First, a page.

“I would occasionally have creative meetings early on. I would ask questions, and quite often I would get answers that reference the books. … I would ask ‘Why does this happen?’ and they would say, ‘Well, this happens because in the books,’” he said. “I would be curious, now that the show is over, to go back and actually read the novels,” he added. “I do understand there have been a lot of changes.”
Doelger joined the show first as a producer and, by Season 2, became the executive producer. In a show like Game of Thrones , that role includes a plethora of responsibilities that would otherwise fall to directors, since Game of Thrones has different directors for each episode. “Casting, finding locations, key decisions about the look of the show, how it’s going to be shot – these all have to be made by the executive producers,” Doelger said. In addition to these responsibilities, Doelger saw his most pertinent goal as defining the central ambition of the show and determining a path by which to pursue that ambition.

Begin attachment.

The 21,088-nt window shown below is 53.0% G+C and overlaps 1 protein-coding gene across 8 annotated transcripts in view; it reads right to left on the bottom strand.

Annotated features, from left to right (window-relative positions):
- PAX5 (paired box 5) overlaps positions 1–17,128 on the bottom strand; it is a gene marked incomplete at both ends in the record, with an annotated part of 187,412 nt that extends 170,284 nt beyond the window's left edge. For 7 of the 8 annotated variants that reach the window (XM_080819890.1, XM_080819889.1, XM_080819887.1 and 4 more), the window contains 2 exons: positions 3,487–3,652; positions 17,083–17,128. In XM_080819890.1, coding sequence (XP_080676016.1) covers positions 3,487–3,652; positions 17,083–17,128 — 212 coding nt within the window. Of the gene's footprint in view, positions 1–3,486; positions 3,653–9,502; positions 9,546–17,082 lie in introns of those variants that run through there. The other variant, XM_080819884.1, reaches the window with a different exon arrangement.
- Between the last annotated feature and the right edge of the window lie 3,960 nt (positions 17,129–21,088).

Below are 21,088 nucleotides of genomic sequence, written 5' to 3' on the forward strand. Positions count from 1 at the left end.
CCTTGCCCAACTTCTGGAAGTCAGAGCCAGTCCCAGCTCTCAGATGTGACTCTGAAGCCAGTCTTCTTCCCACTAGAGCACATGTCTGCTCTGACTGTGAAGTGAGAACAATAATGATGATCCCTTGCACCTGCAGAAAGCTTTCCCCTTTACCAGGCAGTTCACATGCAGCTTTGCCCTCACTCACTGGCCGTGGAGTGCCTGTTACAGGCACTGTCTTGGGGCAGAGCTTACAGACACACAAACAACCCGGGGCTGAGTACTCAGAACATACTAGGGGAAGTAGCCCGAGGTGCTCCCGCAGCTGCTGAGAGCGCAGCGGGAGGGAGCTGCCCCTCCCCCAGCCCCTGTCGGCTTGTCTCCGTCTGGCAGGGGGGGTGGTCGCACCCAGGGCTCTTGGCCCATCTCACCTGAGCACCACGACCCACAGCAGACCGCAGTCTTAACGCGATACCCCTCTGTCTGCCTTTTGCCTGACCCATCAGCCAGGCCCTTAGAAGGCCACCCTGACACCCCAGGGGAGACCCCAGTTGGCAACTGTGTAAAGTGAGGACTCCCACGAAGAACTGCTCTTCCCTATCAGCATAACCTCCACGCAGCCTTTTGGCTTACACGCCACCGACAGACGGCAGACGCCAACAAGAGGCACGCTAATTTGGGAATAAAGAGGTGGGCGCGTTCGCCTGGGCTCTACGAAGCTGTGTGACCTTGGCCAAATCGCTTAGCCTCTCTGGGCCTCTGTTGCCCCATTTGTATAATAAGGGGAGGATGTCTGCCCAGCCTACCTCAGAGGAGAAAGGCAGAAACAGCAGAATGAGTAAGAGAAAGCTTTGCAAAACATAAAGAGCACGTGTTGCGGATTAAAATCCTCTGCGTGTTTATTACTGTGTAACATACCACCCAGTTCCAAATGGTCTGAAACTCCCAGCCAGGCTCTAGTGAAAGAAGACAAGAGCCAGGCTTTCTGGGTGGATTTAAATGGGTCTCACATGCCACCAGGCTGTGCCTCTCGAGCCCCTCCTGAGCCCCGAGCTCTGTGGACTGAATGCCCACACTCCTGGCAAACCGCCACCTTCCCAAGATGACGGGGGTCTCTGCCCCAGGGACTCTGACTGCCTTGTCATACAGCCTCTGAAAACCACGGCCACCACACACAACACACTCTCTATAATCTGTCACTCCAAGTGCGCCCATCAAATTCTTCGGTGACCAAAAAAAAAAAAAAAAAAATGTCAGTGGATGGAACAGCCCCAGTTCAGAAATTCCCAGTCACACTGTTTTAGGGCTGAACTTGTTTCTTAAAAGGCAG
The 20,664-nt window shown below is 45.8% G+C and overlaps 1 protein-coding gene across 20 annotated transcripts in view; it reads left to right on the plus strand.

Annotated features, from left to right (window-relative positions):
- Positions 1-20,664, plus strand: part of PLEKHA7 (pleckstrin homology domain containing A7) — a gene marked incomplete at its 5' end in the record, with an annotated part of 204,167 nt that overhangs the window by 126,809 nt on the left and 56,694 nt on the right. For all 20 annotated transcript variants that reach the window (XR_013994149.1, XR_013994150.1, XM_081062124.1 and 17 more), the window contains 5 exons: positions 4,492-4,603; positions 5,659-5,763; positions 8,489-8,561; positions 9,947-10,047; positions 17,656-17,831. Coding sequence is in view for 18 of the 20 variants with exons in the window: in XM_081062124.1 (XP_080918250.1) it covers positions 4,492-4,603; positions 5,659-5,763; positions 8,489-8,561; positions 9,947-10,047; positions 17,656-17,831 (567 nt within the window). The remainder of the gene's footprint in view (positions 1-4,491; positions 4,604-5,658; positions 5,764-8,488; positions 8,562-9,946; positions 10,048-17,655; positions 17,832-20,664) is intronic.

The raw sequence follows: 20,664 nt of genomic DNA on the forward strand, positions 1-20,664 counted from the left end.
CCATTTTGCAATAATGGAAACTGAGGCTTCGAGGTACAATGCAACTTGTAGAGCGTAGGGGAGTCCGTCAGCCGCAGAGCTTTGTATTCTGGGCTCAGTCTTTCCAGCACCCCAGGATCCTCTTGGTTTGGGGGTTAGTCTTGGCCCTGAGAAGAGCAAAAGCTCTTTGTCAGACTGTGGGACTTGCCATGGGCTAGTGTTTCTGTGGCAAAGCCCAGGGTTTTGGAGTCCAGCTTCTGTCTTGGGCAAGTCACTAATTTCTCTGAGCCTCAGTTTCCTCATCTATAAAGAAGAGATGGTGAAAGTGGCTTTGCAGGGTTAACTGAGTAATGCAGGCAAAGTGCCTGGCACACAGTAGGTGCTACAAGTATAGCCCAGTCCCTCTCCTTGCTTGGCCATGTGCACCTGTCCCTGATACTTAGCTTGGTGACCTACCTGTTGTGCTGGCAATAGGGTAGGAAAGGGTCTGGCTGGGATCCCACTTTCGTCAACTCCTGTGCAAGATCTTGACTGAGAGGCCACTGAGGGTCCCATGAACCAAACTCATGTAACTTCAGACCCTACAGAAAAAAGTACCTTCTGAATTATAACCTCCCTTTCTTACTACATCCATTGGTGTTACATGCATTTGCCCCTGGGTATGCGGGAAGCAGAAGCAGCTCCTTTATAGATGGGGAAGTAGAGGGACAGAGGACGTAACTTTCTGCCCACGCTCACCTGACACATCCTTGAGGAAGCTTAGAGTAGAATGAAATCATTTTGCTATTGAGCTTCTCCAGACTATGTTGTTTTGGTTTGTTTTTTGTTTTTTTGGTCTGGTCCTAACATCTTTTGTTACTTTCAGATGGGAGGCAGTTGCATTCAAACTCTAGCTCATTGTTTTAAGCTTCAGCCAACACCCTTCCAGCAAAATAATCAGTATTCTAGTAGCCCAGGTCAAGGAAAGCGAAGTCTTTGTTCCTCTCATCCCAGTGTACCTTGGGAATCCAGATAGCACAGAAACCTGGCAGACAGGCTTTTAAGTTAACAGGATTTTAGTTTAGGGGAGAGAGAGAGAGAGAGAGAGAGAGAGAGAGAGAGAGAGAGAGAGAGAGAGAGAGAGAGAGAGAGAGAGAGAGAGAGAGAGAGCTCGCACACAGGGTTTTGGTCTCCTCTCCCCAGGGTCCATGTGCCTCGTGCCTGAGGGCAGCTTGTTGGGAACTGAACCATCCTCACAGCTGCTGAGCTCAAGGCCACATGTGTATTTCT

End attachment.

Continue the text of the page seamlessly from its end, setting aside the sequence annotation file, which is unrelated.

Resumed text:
One key feature of the show, to Doelger, was ensuring that each of the show’s many “worlds” (as epitomized by its title sequence, an episode may take place in as many as eight locations) was represented faithfully. He suggested imagining that everything within each fantastical location had to come from within a 50-mile radius, and insisted that the design and construction choices for each region reflect that reality. To do so successfully would allow the audience to implicitly distinguish between every world. “If we get this right, we should be able to take a character that no one’s ever seen, and we should put them in a backdrop that no one’s ever seen, and based on how the shot is lit, the palette, the backdrop, the material of the clothing, the haircut and the makeup, we should know instantly which of our worlds our character was situated in,” Doelger said.